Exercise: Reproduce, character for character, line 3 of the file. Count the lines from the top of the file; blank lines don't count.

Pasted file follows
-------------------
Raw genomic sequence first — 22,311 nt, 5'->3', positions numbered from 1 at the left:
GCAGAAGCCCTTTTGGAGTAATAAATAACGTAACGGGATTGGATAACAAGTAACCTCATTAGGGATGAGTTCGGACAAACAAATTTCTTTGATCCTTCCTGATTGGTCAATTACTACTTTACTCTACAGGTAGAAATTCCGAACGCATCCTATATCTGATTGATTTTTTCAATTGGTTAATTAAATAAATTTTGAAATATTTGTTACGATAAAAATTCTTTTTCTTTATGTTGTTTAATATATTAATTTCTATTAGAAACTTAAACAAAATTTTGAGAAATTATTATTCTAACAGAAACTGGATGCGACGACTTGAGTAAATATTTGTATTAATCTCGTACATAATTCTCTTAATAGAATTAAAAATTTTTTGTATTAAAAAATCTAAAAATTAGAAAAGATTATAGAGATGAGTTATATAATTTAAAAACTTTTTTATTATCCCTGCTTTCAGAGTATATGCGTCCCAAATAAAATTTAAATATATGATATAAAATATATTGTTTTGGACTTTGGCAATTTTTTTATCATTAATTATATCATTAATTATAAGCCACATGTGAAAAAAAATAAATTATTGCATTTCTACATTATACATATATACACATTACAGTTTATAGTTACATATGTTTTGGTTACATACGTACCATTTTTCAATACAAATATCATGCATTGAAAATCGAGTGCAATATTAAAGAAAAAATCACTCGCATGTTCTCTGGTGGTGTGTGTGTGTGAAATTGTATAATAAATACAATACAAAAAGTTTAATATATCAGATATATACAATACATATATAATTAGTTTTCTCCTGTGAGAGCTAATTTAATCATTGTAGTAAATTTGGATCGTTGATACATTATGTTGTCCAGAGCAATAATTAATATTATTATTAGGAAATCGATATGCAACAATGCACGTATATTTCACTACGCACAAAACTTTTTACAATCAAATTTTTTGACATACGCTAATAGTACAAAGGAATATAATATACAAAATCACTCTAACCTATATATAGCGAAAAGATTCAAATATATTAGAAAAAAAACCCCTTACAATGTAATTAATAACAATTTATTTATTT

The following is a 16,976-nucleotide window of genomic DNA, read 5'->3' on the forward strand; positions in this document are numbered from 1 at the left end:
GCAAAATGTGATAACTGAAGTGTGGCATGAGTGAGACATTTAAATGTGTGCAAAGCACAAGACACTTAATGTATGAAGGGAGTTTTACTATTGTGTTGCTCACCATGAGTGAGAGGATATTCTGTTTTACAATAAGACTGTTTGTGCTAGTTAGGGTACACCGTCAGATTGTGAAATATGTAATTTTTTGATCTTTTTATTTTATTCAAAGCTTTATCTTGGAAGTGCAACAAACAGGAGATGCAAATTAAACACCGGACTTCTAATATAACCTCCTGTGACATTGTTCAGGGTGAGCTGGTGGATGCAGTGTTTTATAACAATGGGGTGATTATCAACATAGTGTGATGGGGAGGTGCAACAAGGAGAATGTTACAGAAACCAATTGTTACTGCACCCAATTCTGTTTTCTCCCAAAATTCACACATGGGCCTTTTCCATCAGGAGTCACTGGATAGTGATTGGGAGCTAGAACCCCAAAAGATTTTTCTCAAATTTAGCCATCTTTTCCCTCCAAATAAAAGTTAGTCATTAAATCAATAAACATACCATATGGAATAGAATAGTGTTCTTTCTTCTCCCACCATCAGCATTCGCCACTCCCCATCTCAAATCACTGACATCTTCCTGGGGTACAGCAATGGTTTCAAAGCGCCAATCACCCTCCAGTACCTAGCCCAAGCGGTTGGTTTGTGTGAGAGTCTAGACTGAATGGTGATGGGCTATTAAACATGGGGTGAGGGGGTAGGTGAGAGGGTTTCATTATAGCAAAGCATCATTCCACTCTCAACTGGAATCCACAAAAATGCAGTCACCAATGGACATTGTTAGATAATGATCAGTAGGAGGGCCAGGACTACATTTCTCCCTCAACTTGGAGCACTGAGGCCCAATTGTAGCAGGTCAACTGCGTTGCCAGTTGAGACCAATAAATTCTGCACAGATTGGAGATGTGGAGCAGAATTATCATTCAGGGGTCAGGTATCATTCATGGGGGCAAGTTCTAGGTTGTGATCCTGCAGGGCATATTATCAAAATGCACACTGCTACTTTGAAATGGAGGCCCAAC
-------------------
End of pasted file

The following is a 16,976-nucleotide window of genomic DNA, read 5'->3' on the forward strand; positions in this document are numbered from 1 at the left end: